Mother’s Day is the third film from director Gary Marshall about a large ensemble celebrating a popular holiday, the first two being Valentine’s Day and New Year’s Eve. However, it feels more like we’ve seen this movie three million times before. That’s probably because He’s Just Not That Into You, What to Expect When You’re Expecting, and How to Be Single came out over the past few years too. Like the films listed above, Mother’s Day is bland, bloated, predictable, forgettable, stupid, offensive, and entirely unnecessary. In short, just stay home and watch Love Actually, the romantic comedy that started this trend.
Jennifer Aniston is one of the many moms in this film, which takes place over the week leading up to Mother’s Day. Her character’s name is Sandy, who is horrified to find out her ex-husband (Timothy Olyphant) has married a curvy twenty-something-year-old (Shay Mitchell). Sandy is a good friend of Kate Hudson’s Jesse, who’s married to Aasif Mandvi’s Russell. Sarah Chalke plays Jesse’s sister Gabi, a lesbian who’s married to Cameron Esposito’s Max. The sisters receive a surprise visit from their redneck mom and dad (Margo Martindale and Robert Pine). Since their parents are bigots, though, Jesse never told them that she married an Indian man and Gabi neglected to mention that she’s gay.
If you think the cast is overstuffed already, we’re only getting started. Jason Sudeikis also stars as Bradley, a widowed father of two still coping with the loss of his wife. The likable Britt Robertson is shoehorned in there as Kristin, a young mother afraid to commit to her loving boyfriend (Jack Whitehall). We additionally get several throwaway cameos from Jennifer Garner, Jon Lovitz, Larry Miller, and Penny Marshall as the opening narrator. Oh, and it wouldn’t be a Gary Marshall production without Julia Roberts and good old Hector Elizondo. There’s actually an amusing reference to Pretty Woman in the mix, but that’s one of the few highlights here.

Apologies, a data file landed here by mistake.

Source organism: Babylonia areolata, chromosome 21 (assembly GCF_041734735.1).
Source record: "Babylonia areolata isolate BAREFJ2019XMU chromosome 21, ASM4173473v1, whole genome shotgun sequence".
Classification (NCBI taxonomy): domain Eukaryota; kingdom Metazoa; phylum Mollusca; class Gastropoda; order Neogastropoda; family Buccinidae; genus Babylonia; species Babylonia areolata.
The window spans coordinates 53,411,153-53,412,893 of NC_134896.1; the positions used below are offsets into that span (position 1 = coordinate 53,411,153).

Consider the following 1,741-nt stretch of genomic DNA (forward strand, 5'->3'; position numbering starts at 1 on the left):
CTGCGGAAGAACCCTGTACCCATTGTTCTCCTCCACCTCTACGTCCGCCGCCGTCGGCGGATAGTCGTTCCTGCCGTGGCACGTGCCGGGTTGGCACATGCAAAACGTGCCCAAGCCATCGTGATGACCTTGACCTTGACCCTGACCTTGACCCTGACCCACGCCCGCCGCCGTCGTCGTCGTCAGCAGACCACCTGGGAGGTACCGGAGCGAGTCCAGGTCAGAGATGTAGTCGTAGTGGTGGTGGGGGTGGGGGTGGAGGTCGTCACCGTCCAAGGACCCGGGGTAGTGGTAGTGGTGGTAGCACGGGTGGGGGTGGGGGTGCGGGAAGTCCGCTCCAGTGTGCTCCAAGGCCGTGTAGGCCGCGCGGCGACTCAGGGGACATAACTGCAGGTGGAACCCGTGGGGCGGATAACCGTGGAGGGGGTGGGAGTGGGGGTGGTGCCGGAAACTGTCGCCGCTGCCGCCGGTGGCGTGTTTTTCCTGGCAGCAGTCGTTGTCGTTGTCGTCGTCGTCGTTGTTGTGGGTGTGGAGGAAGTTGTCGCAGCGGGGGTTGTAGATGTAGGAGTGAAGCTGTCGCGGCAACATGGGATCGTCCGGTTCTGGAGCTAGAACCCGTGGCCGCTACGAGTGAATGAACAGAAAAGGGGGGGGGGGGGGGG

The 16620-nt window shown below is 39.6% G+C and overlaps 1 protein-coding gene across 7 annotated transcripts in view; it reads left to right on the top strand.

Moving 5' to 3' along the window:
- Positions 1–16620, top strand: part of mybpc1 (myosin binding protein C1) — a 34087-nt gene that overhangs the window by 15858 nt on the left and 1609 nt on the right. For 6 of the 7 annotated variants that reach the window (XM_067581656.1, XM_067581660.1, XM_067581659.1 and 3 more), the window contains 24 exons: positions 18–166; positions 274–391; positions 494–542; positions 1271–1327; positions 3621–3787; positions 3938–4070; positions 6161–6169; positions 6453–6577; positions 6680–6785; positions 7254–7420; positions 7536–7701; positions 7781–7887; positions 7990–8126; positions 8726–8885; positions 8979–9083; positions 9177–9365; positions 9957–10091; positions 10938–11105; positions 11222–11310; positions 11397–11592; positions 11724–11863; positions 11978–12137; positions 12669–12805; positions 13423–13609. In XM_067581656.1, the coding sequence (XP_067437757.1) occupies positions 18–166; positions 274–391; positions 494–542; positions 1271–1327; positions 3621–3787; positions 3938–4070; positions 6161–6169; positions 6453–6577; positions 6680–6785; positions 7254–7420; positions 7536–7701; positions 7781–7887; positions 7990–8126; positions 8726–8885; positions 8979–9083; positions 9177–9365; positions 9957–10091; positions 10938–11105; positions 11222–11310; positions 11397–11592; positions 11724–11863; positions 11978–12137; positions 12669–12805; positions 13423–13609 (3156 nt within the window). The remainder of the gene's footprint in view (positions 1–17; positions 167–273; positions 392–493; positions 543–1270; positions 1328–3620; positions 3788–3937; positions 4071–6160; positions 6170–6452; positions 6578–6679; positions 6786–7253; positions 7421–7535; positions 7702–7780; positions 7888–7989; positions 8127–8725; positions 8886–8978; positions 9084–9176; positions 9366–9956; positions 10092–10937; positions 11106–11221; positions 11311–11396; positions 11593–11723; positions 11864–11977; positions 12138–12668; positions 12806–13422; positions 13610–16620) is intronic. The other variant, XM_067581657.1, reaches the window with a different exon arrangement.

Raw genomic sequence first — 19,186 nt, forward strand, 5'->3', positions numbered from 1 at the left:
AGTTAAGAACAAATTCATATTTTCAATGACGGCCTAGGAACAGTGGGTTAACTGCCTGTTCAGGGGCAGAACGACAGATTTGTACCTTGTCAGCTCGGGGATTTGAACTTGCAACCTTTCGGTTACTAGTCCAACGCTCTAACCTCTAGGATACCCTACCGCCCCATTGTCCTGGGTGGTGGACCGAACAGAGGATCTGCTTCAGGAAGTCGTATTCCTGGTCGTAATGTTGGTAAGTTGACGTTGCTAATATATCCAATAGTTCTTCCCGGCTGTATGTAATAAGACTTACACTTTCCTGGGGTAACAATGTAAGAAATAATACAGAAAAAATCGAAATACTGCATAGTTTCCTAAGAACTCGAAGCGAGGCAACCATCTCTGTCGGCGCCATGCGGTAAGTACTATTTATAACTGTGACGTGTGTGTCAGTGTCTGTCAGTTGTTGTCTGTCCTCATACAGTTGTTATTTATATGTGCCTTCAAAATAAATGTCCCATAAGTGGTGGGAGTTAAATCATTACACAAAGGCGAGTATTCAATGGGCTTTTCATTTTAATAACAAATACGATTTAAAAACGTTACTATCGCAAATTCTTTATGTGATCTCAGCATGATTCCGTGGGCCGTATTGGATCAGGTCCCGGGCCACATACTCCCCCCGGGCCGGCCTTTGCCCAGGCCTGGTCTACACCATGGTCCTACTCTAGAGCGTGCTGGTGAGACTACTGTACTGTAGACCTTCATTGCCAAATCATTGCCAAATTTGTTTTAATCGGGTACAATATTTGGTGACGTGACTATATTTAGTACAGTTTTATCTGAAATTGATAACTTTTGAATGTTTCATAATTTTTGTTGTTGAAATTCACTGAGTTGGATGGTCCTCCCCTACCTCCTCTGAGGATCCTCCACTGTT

Based on that lengthy synopsis, you can pretty much tell everything that’s wrong with Mother’s Day. There are WAY too many storylines and none of them are given enough time to fully develop. Basically, it’s the romantic comedy equivalent of Batman v Superman. It doesn’t help that Marshall once again settles for sitcom humor and cheap emotional payoffs. The film has nothing new to say about family, relationships, or parenthood. As a matter of fact, the screenplay is so unfocussed that you occasionally forget that the narrative is supposed to even be about Mother’s Day.
As lazy as Marshall’s latest outing is, at least the actors are clearly giving it their all. The underrated Aniston in particular continues to prove that she can be an irresistible charmer even when given unfunny material to work with. If Marshall simply focused on just one major character arc, we might have gotten a fairly solid date movie. Instead, numerous talented individuals are forced to fight for screen time. What we’re ultimately left with is several lousy movies for the price of one.